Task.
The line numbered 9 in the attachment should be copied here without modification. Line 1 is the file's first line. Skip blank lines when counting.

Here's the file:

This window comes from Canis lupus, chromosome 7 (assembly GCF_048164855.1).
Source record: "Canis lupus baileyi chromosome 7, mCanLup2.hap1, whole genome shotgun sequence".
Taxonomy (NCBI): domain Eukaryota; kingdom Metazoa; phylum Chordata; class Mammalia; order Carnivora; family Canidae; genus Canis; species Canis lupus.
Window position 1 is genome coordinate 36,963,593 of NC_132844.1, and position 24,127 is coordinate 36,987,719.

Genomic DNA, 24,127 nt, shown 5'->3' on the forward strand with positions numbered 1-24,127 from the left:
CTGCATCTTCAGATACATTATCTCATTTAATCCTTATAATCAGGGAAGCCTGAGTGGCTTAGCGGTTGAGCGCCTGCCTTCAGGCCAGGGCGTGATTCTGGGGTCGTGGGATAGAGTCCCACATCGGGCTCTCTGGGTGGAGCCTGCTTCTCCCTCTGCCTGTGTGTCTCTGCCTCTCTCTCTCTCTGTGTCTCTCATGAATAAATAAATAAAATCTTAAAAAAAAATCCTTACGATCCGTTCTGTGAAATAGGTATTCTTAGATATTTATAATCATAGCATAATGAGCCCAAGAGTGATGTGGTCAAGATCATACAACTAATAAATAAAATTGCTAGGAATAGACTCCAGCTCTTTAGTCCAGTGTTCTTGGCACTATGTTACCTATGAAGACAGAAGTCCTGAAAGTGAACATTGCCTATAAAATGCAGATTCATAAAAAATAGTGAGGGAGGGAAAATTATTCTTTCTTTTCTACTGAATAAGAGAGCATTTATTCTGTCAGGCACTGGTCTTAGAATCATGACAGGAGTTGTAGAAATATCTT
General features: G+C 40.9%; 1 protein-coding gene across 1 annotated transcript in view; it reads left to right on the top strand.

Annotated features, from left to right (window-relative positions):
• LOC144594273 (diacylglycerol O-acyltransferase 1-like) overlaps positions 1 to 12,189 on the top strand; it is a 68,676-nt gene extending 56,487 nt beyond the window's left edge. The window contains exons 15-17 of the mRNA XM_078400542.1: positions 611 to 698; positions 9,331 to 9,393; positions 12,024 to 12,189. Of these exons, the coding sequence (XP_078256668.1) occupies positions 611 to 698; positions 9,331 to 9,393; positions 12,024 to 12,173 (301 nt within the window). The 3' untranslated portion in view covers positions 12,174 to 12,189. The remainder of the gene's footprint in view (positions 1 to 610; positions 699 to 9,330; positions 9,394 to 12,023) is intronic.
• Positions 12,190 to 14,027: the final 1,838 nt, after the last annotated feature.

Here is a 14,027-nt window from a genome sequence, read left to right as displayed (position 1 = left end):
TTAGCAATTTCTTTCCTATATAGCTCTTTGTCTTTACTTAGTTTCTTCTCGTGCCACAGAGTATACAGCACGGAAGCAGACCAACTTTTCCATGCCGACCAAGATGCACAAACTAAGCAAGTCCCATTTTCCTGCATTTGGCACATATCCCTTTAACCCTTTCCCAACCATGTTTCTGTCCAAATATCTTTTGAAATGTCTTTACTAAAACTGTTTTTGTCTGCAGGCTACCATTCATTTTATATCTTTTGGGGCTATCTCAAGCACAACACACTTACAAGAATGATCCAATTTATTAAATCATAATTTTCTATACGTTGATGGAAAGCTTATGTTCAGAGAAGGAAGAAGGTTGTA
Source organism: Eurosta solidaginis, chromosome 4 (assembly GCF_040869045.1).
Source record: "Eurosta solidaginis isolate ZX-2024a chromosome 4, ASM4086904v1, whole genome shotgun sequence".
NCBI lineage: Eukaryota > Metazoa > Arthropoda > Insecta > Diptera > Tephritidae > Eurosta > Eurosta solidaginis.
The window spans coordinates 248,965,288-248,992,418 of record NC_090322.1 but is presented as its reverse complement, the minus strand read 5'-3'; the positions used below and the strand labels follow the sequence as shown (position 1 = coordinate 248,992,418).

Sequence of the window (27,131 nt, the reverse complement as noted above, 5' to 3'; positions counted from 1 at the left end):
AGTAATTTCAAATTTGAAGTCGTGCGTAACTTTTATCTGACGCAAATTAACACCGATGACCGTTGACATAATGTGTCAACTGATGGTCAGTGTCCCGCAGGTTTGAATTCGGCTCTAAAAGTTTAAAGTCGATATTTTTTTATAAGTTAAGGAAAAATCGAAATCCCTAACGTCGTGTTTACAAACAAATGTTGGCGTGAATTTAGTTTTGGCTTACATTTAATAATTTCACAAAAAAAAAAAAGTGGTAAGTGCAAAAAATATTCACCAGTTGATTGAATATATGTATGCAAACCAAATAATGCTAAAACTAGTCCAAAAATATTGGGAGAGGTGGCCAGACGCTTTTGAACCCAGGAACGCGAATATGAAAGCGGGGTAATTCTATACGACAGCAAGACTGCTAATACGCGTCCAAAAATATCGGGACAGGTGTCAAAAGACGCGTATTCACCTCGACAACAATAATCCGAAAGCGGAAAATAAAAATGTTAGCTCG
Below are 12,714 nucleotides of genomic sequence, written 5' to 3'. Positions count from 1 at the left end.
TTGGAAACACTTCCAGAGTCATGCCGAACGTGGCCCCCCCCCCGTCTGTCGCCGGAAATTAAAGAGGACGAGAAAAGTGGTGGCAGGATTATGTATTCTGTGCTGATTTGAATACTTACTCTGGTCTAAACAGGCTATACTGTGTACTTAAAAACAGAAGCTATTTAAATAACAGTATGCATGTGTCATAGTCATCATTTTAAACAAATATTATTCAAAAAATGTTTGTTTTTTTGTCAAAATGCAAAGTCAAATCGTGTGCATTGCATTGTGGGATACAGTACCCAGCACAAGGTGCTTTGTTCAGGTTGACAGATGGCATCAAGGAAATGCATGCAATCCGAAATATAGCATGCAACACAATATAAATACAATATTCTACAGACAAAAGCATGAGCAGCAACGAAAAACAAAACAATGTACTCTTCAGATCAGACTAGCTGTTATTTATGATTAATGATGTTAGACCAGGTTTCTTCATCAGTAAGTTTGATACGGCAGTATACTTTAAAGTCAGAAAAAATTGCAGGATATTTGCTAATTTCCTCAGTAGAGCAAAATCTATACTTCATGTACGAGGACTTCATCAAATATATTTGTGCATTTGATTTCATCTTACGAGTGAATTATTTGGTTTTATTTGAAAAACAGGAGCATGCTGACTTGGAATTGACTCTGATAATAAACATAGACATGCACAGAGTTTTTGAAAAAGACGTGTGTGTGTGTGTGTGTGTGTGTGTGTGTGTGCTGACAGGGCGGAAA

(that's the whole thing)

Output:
• LOC144594273 (diacylglycerol O-acyltransferase 1-like) overlaps positions 1 to 12,189 on the top strand; it is a 68,676-nt gene extending 56,487 nt beyond the window's left edge. The window contains exons 15-17 of the mRNA XM_078400542.1: positions 611 to 698; positions 9,331 to 9,393; positions 12,024 to 12,189. Of these exons, the coding sequence (XP_078256668.1) occupies positions 611 to 698; positions 9,331 to 9,393; positions 12,024 to 12,173 (301 nt within the window). The 3' untranslated portion in view covers positions 12,174 to 12,189. The remainder of the gene's footprint in view (positions 1 to 610; positions 699 to 9,330; positions 9,394 to 12,023) is intronic.